Thousands of American smelters and metals mines plan to reduce emissions throughout the next year, and a new law from the EPA makes this possible. The amount of accepted lead pollution was reduced 90 percent earlier this week. In the first update to the standard since 1978, the EPA’s new lead standard, 0.15 micrograms per cubic meter, is a tenfold cut from the current standard.
To meet this shrinking standard, it’s expected that the EPA will embark on heavier monitoring, ensuring that companies stick to the rules. This new plan, according to CNN, “would require the 16,000 remaining sources of lead, including smelters, metal mines, and waste incinerators, to reduce their emissions,” adding that EPA will “designate areas of the country that fail to meet the new standard, requiring state and local governments to find ways to reduce lead emissions.”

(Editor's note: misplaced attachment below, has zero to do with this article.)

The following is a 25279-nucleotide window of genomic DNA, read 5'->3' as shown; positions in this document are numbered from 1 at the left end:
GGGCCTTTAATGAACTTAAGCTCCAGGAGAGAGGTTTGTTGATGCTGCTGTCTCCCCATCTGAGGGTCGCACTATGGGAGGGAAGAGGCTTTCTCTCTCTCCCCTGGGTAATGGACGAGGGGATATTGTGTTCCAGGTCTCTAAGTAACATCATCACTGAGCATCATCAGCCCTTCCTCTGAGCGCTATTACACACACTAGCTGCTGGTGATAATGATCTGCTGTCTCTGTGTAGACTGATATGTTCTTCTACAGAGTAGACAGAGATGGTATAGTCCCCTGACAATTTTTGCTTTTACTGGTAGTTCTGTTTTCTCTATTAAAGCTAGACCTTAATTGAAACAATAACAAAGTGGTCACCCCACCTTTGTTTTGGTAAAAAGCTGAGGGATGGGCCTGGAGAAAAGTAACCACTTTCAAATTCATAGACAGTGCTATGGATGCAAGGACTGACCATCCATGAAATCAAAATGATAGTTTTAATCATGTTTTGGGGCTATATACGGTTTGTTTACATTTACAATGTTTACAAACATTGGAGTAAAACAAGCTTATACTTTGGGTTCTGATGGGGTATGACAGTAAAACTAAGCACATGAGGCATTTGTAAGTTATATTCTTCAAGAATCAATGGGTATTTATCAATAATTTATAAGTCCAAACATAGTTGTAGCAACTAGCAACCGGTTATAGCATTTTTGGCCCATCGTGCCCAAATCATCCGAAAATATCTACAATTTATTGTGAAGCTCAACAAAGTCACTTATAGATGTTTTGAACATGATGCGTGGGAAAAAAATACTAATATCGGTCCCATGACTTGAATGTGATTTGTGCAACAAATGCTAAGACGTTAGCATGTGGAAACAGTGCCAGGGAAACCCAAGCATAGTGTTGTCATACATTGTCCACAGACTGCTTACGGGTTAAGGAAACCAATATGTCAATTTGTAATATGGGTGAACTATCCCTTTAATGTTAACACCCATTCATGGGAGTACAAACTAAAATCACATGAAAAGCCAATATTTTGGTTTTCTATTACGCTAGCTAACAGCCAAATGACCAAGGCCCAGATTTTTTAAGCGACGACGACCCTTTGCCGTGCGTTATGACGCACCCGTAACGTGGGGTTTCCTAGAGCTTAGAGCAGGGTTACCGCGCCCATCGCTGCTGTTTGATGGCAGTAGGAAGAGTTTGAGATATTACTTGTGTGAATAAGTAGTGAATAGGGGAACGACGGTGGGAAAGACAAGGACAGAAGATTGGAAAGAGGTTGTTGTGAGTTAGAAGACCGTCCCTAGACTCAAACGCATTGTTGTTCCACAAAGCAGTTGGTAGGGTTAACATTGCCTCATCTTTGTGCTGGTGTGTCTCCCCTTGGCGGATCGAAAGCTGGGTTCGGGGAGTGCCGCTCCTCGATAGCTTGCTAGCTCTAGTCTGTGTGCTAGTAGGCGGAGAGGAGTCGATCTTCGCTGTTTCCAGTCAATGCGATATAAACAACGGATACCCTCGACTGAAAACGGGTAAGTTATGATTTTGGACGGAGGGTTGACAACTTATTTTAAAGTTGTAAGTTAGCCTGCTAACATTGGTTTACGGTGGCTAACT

The new lead limits should protect health across the country, and children are expected to benefit the most. Early exposure to lead can drastically impair a child’s development, hurting brain development in an extreme manner. In fact, some watchdogs believe that the EPA’s own research suggests even lower standards should have been imposed.